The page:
I consider a game to have sufficiently triggered my arachnophobia only if it causes me physical pain, meaning my body tenses up to the point that I get cramps or I clinch my jaw so hard it aches. Not a lot of games have successfully done this, but I can think of at least five, and here they are.

Resident Evilspiders resident evil remake

The original PlayStation was perhap the first console to make genuinely scary games. Cinematic graphics, voice-acting, and three dimensions opened up a whole new world of icky storytelling possibilities and it didn’t take Capcom long to show me the first video game spiders to ever legitimately terrify me. They just seemed so much more lifelike than anything that came before them, and the way they reared up when they attacked looked so realistic it sent shivers down my spine. And I still hear that scritching sound they make when they move about in my nightmares.

When I played the remake, they got me again in spite of the fact that I was prepared. Heck, I was counting on them. Yet when I walked through a rather innocuous door to find the camera fixated on one of the bastards perched right over my head I seriously shouted “NONONONONONONO!!!!” and ran back through the door.

After a minute or so staving off hyperventilation I was ready to unleash some lead into some virtual bugs, and unleash it I did. But there was this one room where one of them was up in a corner where I couldn’t shoot it scritch. scritch, scritching while I was solving a puzzle and it almost gave me a nervous breakdown expecting it to jump down and eat me. Well played, Capcom. Well played.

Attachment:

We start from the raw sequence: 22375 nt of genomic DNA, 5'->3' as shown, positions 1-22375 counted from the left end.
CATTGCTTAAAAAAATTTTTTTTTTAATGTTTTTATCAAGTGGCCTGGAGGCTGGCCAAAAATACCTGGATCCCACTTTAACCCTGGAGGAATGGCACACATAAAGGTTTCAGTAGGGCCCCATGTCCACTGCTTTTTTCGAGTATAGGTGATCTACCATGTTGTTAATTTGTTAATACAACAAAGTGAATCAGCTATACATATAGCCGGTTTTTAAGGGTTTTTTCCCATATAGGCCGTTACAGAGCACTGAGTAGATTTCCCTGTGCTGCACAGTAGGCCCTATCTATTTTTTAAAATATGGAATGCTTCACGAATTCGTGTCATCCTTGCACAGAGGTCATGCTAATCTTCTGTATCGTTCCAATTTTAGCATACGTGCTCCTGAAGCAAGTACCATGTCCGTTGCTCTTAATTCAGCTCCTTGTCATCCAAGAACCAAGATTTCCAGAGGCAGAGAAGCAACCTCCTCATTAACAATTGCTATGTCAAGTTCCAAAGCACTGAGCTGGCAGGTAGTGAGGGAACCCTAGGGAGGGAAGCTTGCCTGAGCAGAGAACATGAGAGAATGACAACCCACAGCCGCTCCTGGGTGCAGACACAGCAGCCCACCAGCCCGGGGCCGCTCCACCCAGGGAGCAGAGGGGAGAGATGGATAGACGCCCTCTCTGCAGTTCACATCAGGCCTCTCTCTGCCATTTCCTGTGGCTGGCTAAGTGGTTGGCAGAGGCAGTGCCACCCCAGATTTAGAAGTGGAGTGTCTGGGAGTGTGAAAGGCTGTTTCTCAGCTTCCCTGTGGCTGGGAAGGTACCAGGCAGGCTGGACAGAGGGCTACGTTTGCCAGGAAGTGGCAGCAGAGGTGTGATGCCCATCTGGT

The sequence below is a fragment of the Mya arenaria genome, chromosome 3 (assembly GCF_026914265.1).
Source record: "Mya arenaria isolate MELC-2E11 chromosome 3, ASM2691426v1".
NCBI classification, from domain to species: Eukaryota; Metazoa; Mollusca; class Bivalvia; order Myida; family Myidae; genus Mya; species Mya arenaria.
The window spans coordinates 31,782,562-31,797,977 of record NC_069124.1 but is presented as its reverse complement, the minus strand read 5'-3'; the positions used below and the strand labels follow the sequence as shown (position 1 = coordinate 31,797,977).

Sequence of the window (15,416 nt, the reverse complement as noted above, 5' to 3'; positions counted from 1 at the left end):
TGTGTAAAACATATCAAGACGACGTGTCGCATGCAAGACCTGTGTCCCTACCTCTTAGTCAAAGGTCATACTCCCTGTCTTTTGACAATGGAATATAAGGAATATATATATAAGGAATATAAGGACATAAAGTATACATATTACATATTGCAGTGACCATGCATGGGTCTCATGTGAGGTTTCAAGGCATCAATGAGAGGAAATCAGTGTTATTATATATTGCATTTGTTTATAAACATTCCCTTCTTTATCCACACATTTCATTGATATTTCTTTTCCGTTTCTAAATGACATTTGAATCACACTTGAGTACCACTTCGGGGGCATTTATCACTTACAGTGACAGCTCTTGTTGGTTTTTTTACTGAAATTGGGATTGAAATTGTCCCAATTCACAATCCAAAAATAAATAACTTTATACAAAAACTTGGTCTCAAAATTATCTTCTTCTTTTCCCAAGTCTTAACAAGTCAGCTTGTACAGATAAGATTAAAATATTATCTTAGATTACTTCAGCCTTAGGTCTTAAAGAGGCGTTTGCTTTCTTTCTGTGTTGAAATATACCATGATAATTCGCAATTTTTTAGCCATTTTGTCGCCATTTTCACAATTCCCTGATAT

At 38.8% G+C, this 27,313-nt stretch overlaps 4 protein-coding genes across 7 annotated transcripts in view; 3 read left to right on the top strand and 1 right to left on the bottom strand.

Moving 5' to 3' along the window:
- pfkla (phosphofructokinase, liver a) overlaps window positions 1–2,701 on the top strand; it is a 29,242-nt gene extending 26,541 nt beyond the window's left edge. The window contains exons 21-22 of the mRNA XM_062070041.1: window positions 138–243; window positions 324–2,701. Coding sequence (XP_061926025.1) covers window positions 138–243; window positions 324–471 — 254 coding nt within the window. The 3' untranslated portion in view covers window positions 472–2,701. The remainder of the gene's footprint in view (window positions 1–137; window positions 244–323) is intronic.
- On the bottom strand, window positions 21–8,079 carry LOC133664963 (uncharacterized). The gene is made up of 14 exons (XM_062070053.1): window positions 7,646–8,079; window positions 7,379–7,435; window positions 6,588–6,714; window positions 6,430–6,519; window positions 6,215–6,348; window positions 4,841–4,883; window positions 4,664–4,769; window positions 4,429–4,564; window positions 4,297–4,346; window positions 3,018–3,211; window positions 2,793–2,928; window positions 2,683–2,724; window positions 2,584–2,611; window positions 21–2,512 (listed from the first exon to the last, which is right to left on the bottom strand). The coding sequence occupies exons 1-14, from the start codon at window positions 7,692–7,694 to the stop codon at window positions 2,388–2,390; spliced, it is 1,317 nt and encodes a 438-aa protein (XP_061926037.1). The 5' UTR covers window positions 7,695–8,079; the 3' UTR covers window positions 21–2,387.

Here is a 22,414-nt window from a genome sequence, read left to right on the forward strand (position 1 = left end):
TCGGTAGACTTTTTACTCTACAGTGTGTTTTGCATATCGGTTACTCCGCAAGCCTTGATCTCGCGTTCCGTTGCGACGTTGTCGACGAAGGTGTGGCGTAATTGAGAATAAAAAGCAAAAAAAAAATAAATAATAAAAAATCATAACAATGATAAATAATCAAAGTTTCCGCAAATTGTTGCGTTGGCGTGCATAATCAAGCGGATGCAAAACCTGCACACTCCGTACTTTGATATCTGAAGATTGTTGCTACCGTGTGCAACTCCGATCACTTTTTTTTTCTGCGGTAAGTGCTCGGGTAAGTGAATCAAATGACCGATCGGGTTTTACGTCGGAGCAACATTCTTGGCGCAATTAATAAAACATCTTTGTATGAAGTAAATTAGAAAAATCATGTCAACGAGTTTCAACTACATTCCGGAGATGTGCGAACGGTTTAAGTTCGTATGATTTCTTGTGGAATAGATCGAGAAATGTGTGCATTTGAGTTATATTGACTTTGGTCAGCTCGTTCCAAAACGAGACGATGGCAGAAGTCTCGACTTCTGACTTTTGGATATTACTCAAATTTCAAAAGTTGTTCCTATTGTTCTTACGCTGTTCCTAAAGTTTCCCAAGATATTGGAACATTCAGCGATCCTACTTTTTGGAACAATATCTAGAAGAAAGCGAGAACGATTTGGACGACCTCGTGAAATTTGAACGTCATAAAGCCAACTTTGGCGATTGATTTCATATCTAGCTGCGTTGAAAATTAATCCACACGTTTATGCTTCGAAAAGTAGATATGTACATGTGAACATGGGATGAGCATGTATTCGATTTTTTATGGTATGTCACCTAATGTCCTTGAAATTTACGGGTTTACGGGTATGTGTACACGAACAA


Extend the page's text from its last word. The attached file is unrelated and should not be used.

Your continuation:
uncharted 3 spiders

No, no, no, NONONO!

Uncharted 3: Drake’s Deception

Like I said, it’s not necessarily giant spiders that get me. Like the Resident Evil boss spider, for instance. That’s just a bigger, more shootable version of the ones that scared me. What makes spiders scary isn’t how big they are, it’s that they can and will hide anywhere. Give a huge black widow an inch of shadow and it can make itself practically invisible. Case and point: Uncharted 3.

I remember early in the game you come across a disturbingly large specimen of spider resembling a black widow. Not “shoot it with a grenade launcher” big, but “hey, that could happen” big, which is way worse. It made me instantly nervous because of the old Chekhov’s Gun trope. Narrative law states that if you show something cool now, you have to do something with it later, and Naughty Dog is nothing if not a slave to storytelling tradition

Naturally, being Nathan Drake, I found myself in a cave and said cave became lined with spider webs and a small crevice I had to squeeze through to proceed. It was like a nightmare where I knew what was going to happen but was powerless to stop it. Me. Spiders. Tight places. Just no. There’s nothing worse than knowing spiders are totally going to crawl all over me while my inner optimist is holding out hope that maybe they won’t and then they totally do. Somehow that’s even worse then when it’s a complete surprise.

Being Uncharted, and therefore prone to blockbustery spectacle, the next obvious step was being chased by a million billion kajillion spiders, which I’m sure is somebody’s worst nightmare. But for me once you take out the suspense, it becomes just another rollicking good time action sequence and a gameplay challenge to stay in the light that the rampaging arachnids fear (see John 3:20). But I’ll remember that crevice for a loooong time.

Dark Souls 2spiders dark souls 2